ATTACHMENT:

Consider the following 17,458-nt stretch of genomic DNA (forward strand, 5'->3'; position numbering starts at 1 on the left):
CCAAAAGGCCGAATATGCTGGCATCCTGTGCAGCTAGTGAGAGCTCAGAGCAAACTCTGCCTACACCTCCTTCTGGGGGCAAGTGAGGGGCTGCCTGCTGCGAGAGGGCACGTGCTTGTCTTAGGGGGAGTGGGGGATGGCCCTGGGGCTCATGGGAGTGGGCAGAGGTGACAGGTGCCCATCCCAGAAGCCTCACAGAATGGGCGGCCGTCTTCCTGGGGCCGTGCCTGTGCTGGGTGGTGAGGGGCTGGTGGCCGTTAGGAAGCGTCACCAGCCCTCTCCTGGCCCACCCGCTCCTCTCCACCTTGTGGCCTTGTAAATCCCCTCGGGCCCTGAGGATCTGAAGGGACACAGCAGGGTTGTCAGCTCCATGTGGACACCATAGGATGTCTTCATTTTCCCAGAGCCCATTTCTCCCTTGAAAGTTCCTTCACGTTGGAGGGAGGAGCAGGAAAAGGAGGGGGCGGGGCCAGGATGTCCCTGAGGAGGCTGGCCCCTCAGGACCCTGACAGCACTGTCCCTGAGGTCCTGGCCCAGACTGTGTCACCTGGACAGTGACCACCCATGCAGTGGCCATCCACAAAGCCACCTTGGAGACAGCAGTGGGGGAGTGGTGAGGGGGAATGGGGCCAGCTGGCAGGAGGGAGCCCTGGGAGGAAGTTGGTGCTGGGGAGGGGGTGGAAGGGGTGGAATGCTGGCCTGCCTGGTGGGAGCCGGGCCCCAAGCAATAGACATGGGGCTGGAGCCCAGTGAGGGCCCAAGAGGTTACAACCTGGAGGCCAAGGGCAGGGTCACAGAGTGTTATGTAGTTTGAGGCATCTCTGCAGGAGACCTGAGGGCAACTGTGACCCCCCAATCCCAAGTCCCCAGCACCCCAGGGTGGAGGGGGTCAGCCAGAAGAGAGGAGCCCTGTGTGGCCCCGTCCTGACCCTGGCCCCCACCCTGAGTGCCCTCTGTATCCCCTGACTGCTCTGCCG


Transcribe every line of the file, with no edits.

Consider the following 17,458-nt stretch of genomic DNA (forward strand, 5'->3'; position numbering starts at 1 on the left):
CCAAAAGGCCGAATATGCTGGCATCCTGTGCAGCTAGTGAGAGCTCAGAGCAAACTCTGCCTACACCTCCTTCTGGGGGCAAGTGAGGGGCTGCCTGCTGCGAGAGGGCACGTGCTTGTCTTAGGGGGAGTGGGGGATGGCCCTGGGGCTCATGGGAGTGGGCAGAGGTGACAGGTGCCCATCCCAGAAGCCTCACAGAATGGGCGGCCGTCTTCCTGGGGCCGTGCCTGTGCTGGGTGGTGAGGGGCTGGTGGCCGTTAGGAAGCGTCACCAGCCCTCTCCTGGCCCACCCGCTCCTCTCCACCTTGTGGCCTTGTAAATCCCCTCGGGCCCTGAGGATCTGAAGGGACACAGCAGGGTTGTCAGCTCCATGTGGACACCATAGGATGTCTTCATTTTCCCAGAGCCCATTTCTCCCTTGAAAGTTCCTTCACGTTGGAGGGAGGAGCAGGAAAAGGAGGGGGCGGGGCCAGGATGTCCCTGAGGAGGCTGGCCCCTCAGGACCCTGACAGCACTGTCCCTGAGGTCCTGGCCCAGACTGTGTCACCTGGACAGTGACCACCCATGCAGTGGCCATCCACAAAGCCACCTTGGAGACAGCAGTGGGGGAGTGGTGAGGGGGAATGGGGCCAGCTGGCAGGAGGGAGCCCTGGGAGGAAGTTGGTGCTGGGGAGGGGGTGGAAGGGGTGGAATGCTGGCCTGCCTGGTGGGAGCCGGGCCCCAAGCAATAGACATGGGGCTGGAGCCCAGTGAGGGCCCAAGAGGTTACAACCTGGAGGCCAAGGGCAGGGTCACAGAGTGTTATGTAGTTTGAGGCATCTCTGCAGGAGACCTGAGGGCAACTGTGACCCCCCAATCCCAAGTCCCCAGCACCCCAGGGTGGAGGGGGTCAGCCAGAAGAGAGGAGCCCTGTGTGGCCCCGTCCTGACCCTGGCCCCCACCCTGAGTGCCCTCTGTATCCCCTGACTGCTCTGCCG